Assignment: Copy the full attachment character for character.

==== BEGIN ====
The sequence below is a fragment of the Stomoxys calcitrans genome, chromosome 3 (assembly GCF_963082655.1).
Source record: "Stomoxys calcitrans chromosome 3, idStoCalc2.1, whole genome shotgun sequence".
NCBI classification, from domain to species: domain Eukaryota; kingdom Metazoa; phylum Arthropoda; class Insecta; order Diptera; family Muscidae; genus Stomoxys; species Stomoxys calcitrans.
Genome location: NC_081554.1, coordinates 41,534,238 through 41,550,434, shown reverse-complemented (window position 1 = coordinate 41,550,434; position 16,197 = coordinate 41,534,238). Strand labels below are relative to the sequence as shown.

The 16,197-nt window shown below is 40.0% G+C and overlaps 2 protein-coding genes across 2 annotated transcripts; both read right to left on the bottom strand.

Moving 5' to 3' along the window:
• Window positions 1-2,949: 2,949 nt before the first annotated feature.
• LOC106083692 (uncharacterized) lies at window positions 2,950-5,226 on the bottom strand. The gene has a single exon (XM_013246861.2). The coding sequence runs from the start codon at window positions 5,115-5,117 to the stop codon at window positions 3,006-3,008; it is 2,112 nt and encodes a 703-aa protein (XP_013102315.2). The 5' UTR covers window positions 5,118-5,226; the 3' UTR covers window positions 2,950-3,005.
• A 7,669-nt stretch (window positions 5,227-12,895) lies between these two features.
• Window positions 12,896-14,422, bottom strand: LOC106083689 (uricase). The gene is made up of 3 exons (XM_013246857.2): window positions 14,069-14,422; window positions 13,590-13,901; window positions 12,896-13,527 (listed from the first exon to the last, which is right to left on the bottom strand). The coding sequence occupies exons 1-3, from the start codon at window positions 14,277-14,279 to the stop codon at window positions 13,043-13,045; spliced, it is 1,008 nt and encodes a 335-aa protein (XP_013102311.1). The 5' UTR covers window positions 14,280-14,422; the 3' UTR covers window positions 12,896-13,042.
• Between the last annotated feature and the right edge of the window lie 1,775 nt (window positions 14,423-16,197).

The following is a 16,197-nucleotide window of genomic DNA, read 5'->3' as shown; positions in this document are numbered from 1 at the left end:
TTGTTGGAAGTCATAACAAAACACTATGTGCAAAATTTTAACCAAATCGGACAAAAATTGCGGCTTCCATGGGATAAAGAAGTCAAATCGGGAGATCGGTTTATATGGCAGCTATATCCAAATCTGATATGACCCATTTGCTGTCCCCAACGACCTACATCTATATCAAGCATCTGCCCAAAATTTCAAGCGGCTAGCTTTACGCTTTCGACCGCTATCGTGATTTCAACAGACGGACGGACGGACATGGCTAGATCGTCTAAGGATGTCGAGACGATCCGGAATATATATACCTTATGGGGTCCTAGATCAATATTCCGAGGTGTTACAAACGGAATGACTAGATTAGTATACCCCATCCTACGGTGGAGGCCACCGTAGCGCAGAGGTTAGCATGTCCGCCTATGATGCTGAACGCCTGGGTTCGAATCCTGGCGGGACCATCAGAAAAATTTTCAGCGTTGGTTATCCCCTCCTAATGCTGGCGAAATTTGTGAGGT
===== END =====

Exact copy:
The sequence below is a fragment of the Stomoxys calcitrans genome, chromosome 3 (assembly GCF_963082655.1).
Source record: "Stomoxys calcitrans chromosome 3, idStoCalc2.1, whole genome shotgun sequence".
NCBI classification, from domain to species: domain Eukaryota; kingdom Metazoa; phylum Arthropoda; class Insecta; order Diptera; family Muscidae; genus Stomoxys; species Stomoxys calcitrans.
Genome location: NC_081554.1, coordinates 41,534,238 through 41,550,434, shown reverse-complemented (window position 1 = coordinate 41,550,434; position 16,197 = coordinate 41,534,238). Strand labels below are relative to the sequence as shown.

The 16,197-nt window shown below is 40.0% G+C and overlaps 2 protein-coding genes across 2 annotated transcripts; both read right to left on the bottom strand.

Moving 5' to 3' along the window:
• Window positions 1-2,949: 2,949 nt before the first annotated feature.
• LOC106083692 (uncharacterized) lies at window positions 2,950-5,226 on the bottom strand. The gene has a single exon (XM_013246861.2). The coding sequence runs from the start codon at window positions 5,115-5,117 to the stop codon at window positions 3,006-3,008; it is 2,112 nt and encodes a 703-aa protein (XP_013102315.2). The 5' UTR covers window positions 5,118-5,226; the 3' UTR covers window positions 2,950-3,005.
• A 7,669-nt stretch (window positions 5,227-12,895) lies between these two features.
• Window positions 12,896-14,422, bottom strand: LOC106083689 (uricase). The gene is made up of 3 exons (XM_013246857.2): window positions 14,069-14,422; window positions 13,590-13,901; window positions 12,896-13,527 (listed from the first exon to the last, which is right to left on the bottom strand). The coding sequence occupies exons 1-3, from the start codon at window positions 14,277-14,279 to the stop codon at window positions 13,043-13,045; spliced, it is 1,008 nt and encodes a 335-aa protein (XP_013102311.1). The 5' UTR covers window positions 14,280-14,422; the 3' UTR covers window positions 12,896-13,042.
• Between the last annotated feature and the right edge of the window lie 1,775 nt (window positions 14,423-16,197).

The following is a 16,197-nucleotide window of genomic DNA, read 5'->3' as shown; positions in this document are numbered from 1 at the left end:
TTGTTGGAAGTCATAACAAAACACTATGTGCAAAATTTTAACCAAATCGGACAAAAATTGCGGCTTCCATGGGATAAAGAAGTCAAATCGGGAGATCGGTTTATATGGCAGCTATATCCAAATCTGATATGACCCATTTGCTGTCCCCAACGACCTACATCTATATCAAGCATCTGCCCAAAATTTCAAGCGGCTAGCTTTACGCTTTCGACCGCTATCGTGATTTCAACAGACGGACGGACGGACATGGCTAGATCGTCTAAGGATGTCGAGACGATCCGGAATATATATACCTTATGGGGTCCTAGATCAATATTCCGAGGTGTTACAAACGGAATGACTAGATTAGTATACCCCATCCTACGGTGGAGGCCACCGTAGCGCAGAGGTTAGCATGTCCGCCTATGATGCTGAACGCCTGGGTTCGAATCCTGGCGGGACCATCAGAAAAATTTTCAGCGTTGGTTATCCCCTCCTAATGCTGGCGAAATTTGTGAGGT